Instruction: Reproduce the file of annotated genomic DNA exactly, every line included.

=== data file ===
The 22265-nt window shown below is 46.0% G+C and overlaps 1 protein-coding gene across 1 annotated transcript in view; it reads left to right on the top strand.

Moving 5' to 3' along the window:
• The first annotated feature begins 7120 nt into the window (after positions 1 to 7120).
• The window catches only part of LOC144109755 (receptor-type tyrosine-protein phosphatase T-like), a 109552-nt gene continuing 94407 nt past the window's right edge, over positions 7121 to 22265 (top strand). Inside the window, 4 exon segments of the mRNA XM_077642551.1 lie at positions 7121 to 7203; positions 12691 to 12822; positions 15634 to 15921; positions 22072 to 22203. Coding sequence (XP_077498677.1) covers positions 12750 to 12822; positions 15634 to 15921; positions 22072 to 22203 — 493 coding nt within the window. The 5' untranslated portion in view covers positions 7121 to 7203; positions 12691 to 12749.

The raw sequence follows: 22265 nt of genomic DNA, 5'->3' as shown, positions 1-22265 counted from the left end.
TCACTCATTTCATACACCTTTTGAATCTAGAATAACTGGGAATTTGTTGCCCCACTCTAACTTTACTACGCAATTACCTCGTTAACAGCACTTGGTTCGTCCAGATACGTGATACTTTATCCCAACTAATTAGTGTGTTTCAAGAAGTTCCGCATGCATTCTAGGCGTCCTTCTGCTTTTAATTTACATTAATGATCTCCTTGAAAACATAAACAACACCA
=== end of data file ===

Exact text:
The 22265-nt window shown below is 46.0% G+C and overlaps 1 protein-coding gene across 1 annotated transcript in view; it reads left to right on the top strand.

Moving 5' to 3' along the window:
• The first annotated feature begins 7120 nt into the window (after positions 1 to 7120).
• The window catches only part of LOC144109755 (receptor-type tyrosine-protein phosphatase T-like), a 109552-nt gene continuing 94407 nt past the window's right edge, over positions 7121 to 22265 (top strand). Inside the window, 4 exon segments of the mRNA XM_077642551.1 lie at positions 7121 to 7203; positions 12691 to 12822; positions 15634 to 15921; positions 22072 to 22203. Coding sequence (XP_077498677.1) covers positions 12750 to 12822; positions 15634 to 15921; positions 22072 to 22203 — 493 coding nt within the window. The 5' untranslated portion in view covers positions 7121 to 7203; positions 12691 to 12749.

The raw sequence follows: 22265 nt of genomic DNA, 5'->3' as shown, positions 1-22265 counted from the left end.
TCACTCATTTCATACACCTTTTGAATCTAGAATAACTGGGAATTTGTTGCCCCACTCTAACTTTACTACGCAATTACCTCGTTAACAGCACTTGGTTCGTCCAGATACGTGATACTTTATCCCAACTAATTAGTGTGTTTCAAGAAGTTCCGCATGCATTCTAGGCGTCCTTCTGCTTTTAATTTACATTAATGATCTCCTTGAAAACATAAACAACACCA